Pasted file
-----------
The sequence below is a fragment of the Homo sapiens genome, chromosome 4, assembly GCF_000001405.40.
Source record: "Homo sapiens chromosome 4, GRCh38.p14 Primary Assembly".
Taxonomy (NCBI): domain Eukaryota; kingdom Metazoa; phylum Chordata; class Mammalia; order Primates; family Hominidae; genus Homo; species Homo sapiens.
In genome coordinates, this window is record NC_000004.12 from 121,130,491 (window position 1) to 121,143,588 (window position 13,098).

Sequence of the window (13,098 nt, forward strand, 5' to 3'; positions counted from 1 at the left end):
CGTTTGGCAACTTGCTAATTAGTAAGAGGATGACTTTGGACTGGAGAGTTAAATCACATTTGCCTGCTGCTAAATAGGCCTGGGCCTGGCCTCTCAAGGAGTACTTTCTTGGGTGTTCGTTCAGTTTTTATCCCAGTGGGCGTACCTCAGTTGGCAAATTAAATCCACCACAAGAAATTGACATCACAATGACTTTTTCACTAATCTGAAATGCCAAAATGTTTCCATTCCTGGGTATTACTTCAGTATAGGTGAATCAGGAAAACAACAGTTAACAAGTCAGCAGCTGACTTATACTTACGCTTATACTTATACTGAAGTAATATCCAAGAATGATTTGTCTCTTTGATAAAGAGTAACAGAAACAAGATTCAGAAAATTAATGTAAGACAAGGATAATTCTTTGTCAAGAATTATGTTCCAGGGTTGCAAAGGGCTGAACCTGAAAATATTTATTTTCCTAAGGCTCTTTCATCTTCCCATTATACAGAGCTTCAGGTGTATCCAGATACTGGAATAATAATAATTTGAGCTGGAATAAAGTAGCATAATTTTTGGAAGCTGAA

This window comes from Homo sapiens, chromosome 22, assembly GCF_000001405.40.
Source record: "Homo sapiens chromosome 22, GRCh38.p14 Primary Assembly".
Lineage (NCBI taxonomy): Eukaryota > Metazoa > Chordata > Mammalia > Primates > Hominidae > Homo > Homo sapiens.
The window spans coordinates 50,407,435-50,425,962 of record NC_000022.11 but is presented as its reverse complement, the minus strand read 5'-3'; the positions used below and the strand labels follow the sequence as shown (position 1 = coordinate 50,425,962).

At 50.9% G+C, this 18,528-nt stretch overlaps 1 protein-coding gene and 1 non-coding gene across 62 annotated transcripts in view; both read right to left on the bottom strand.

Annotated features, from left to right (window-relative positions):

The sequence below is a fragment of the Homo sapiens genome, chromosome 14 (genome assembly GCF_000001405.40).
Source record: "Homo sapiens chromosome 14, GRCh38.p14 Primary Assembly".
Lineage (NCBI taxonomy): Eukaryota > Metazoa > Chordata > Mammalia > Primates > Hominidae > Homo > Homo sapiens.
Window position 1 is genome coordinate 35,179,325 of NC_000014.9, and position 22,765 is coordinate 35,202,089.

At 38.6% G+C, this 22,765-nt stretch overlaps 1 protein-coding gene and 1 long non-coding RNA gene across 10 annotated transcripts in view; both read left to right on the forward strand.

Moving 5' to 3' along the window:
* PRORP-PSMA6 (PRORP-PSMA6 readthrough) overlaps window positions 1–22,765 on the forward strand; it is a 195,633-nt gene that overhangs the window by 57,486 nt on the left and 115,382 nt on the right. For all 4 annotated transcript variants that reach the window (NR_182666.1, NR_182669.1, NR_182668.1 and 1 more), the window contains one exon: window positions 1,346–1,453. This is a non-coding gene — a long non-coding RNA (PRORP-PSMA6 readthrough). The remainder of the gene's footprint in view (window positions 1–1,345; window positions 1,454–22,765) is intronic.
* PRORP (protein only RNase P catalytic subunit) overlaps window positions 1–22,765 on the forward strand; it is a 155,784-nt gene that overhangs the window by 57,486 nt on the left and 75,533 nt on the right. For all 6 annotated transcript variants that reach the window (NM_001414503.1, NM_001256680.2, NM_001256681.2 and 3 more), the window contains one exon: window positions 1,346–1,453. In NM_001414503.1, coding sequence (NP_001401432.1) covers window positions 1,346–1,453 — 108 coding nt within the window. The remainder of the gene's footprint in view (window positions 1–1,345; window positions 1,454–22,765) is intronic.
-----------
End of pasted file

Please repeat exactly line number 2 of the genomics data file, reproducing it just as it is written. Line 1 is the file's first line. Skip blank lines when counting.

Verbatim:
Source record: "Homo sapiens chromosome 4, GRCh38.p14 Primary Assembly".